Wednesday, February 26, 2014

Sophie's Room: The Reveal (or Worth The Wait!)

I am sure you were wondering if this day would ever come, but here we are at last...Sophie's redecorated bedroom is complete. Well, maybe 99.9% complete; the only thing that's missing would be hanging on the wall to the right of the window, but I am waiting for something perfect to present itself and I'll know it when I see it.

Delays are inevitable in any decorating project, and we certainly had a few, but it is worth taking extra time to insure you are getting everything right and good work can take time. Thanks again to Linda at Calling It Home for inviting me to participate in the One Room Challenge and thanks for following along!

To recap, above is the Schumacher wallpaper that was our jumping off point and on the bed below are the Chelsea Textiles pillows (originally in the living room) that were the inspiration for the color scheme.

And in case you need to be reminded of what it looked like when we started:



On either side of the bed are Sophie's original Simon Pearce lamps updated with new shades from Shades of Light (a great resource for lighting as well as lamp shades.) I like the fresh and modern feel the black paper shades give the lamps.

I am absolutely thrilled with how the custom bookcase turned out. Above is the Chelsea Textiles chest I had copied and below is the work of my genius cabinetmaker:


Sophie's new desk, also from Chelsea Textiles; the chair I found at Hedstrom & Judd in Hudson, New York.




And the Lee upholstered chair and ottoman - a birthday present to Sophie from Mr. H's mom. 


I was late getting on the flokati bandwagon, but I am now hooked and have them in every bedroom in various sizes. Nothing feels better underfoot, particularly when getting out of bed on a cold Vermont morning. I bought them all from Overstock.com.


My workroom did a beautiful job of making the bedding and the headboard. We had a few consultations on the dimensions and construction of the headboard and I could not be more pleased with the quality of their work; it fully exceeded my expectations.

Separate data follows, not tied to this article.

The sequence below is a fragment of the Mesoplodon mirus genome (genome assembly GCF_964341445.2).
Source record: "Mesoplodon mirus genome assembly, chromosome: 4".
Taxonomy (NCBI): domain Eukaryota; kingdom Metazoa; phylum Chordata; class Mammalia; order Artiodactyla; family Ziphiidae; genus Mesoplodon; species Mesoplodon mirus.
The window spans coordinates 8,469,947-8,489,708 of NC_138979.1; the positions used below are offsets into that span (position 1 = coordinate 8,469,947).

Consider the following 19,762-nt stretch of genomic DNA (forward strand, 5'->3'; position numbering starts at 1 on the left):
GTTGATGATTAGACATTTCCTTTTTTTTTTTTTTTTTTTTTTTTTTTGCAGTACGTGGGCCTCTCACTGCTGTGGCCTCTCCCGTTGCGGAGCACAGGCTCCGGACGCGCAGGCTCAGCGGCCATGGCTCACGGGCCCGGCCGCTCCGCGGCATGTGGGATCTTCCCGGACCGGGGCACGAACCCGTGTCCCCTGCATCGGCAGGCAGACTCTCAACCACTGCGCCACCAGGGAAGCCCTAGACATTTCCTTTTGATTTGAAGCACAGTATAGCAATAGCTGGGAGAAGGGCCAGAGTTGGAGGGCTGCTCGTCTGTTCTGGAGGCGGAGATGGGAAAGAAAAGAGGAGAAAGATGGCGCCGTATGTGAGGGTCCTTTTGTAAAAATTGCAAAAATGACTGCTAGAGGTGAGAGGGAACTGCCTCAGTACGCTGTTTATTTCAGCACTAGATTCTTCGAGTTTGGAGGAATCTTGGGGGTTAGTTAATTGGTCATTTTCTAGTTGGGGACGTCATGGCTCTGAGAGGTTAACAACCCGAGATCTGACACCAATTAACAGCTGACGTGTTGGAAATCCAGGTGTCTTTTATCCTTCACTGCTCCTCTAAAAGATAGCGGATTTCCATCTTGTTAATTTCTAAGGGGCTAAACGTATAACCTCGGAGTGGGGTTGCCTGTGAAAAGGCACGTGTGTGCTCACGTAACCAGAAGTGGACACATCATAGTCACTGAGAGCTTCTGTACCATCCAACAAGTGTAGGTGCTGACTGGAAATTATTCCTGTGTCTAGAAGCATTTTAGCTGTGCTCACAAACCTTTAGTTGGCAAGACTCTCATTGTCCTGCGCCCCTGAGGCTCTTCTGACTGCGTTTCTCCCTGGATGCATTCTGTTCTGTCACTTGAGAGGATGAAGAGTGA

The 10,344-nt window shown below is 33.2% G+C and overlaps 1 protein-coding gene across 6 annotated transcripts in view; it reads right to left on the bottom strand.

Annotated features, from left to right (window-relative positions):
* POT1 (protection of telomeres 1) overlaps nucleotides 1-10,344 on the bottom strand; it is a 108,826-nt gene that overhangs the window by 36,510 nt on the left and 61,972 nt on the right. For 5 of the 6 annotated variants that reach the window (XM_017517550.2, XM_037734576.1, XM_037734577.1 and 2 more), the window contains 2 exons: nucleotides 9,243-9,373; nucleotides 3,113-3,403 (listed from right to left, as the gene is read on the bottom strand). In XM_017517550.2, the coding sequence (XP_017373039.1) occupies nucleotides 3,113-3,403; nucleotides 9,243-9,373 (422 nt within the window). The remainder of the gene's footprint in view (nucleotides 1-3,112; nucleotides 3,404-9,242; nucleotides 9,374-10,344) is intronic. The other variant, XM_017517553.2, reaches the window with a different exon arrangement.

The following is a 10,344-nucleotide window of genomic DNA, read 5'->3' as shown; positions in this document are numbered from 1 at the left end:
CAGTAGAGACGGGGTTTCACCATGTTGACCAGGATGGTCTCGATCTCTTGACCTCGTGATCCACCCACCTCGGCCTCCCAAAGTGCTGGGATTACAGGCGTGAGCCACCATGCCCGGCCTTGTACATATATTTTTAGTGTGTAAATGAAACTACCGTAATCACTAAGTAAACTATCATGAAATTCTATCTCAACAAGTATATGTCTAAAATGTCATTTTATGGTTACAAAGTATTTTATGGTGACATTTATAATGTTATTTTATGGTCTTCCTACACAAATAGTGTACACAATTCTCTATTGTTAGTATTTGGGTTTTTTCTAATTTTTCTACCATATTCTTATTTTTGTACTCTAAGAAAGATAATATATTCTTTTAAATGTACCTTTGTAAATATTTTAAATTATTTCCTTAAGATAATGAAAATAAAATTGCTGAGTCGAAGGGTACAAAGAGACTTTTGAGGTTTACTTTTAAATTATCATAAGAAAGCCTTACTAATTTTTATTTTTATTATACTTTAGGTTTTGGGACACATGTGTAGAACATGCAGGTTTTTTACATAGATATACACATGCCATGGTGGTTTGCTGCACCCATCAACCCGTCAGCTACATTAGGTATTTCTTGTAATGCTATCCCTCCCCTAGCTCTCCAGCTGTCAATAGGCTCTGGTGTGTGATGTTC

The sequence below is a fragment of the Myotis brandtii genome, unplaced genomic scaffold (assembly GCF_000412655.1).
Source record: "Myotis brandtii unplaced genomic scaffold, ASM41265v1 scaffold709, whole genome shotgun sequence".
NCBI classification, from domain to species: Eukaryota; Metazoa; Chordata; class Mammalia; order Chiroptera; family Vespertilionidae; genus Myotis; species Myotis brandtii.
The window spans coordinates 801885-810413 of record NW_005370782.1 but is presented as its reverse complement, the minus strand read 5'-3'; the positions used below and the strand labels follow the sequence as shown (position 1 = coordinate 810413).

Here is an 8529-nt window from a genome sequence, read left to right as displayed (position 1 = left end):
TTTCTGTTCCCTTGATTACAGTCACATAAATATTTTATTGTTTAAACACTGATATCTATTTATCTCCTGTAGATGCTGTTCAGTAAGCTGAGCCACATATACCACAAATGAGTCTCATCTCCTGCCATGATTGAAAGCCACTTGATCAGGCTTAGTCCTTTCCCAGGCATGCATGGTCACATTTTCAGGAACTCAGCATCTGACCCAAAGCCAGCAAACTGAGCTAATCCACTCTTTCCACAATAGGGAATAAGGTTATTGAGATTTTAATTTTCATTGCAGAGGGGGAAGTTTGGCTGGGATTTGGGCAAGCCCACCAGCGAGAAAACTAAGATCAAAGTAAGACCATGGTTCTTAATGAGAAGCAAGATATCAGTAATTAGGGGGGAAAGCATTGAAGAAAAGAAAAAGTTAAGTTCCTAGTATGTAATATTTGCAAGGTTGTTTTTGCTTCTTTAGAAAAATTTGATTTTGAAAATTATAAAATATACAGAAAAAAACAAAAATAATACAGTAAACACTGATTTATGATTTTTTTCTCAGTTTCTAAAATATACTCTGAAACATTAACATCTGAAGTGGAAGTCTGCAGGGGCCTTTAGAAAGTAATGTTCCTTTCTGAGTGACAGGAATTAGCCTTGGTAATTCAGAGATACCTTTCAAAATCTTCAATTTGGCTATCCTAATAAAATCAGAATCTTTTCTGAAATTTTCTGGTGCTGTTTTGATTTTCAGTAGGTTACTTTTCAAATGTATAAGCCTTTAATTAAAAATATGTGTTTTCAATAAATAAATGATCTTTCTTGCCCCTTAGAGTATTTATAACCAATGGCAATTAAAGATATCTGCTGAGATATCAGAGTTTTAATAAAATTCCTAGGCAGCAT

A few friends were surprised that I would be redecorating Sophie's room for her when in a year and half she will be heading to off to college. My reasoning? I want her know this will always be 'her' room and be sure she always loves coming back to it.


Monday, February 17, 2014

Longwood Gardens

It was not ideal that the start of our college tour of the mid-Atlantic coincided with the very worst winter weather the Eastern seaboard has seen in years, but over the weekend we spent a restorative day at Longwood Gardens in Pennsylvania's Brandywine Valley where, despite the blowing snow outside, the conservatory was in lush, full bloom.


Begun by Pierre S. du Pont in the 1920's, the conservatory at Longwood now encompasses four acres of diverse indoor gardens. Following are just a few...the East Conservatory where one enters the complex:


The Orangery:


The arid Silver Garden:


The tropical Cascade Room:


The Camellia House:




In the Estate Fruit House, a 1921 greenhouse, nectarines are espaliered with their branches in a fan shape - a method developed at Longwood to maximize production of du Pont's favorite fruit.



The garden is open year-round and periodically hosts special exhibits. On view until the end of March is 'Orchid Extravaganza' - 5000 orchids displayed in a variety of arrangements throughout the conservatory (And those are in addition to the extraordinary collection in the Orchid House.).




A visit to Longwood is a unique and transporting experience; I cannot recommend it highly enough. For more information visit Longwood Gardens.

Wednesday, February 5, 2014

Let's Get Personal

Because isn't that what makes for the best rooms in the world of interior design? I love sensing a person inhabiting a space in mind and spirit as well as body. To me, it is what makes a room interesting. And, you can learn a lot about a person that might otherwise go unspoken. So when the new year rolls around with its lists of 'what's in and what's out' and what 'trends' are predicted to surface in the months ahead, I read them once and never think of them again. Nothing interests me less.


Online earlier this week I came across a copy of the photo I posted of my recently 'refreshed' living room; someone commenting on it deplored how 'bare' the room was. That stung a little at first but after some reflection I realized that she was probably not considering the very personal nature of the decorating in my home. Her style is obviously quite different than mine and perhaps she can't relate to how I like to live. But there is very real story and history behind the development of my personal aesthetic and I am going to tell you one part of that story now.